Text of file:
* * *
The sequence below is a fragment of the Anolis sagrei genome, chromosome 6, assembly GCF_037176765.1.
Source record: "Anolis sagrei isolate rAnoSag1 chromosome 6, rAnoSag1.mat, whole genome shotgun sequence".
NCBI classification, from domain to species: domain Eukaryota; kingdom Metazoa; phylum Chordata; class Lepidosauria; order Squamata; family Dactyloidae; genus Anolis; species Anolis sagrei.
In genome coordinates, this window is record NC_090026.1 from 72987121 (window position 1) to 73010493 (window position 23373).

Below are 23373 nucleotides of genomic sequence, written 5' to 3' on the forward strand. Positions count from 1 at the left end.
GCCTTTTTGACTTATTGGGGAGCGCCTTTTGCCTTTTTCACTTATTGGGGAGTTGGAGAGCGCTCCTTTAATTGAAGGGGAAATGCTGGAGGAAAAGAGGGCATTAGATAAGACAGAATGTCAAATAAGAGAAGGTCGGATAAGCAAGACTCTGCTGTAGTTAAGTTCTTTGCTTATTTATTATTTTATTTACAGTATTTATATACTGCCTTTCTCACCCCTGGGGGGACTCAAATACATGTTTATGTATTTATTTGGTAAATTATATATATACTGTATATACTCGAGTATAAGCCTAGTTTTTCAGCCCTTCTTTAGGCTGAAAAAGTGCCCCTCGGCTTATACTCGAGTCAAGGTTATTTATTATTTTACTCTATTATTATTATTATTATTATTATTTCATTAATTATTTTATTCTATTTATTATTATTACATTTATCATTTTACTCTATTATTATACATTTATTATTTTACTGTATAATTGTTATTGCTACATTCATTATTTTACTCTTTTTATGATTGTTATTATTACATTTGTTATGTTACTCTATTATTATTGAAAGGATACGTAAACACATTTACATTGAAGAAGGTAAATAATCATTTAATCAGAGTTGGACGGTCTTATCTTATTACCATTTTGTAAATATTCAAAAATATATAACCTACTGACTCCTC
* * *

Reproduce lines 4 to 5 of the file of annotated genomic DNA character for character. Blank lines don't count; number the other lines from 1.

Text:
In genome coordinates, this window is record NC_090026.1 from 72987121 (window position 1) to 73010493 (window position 23373).

Below are 23373 nucleotides of genomic sequence, written 5' to 3' on the forward strand. Positions count from 1 at the left end.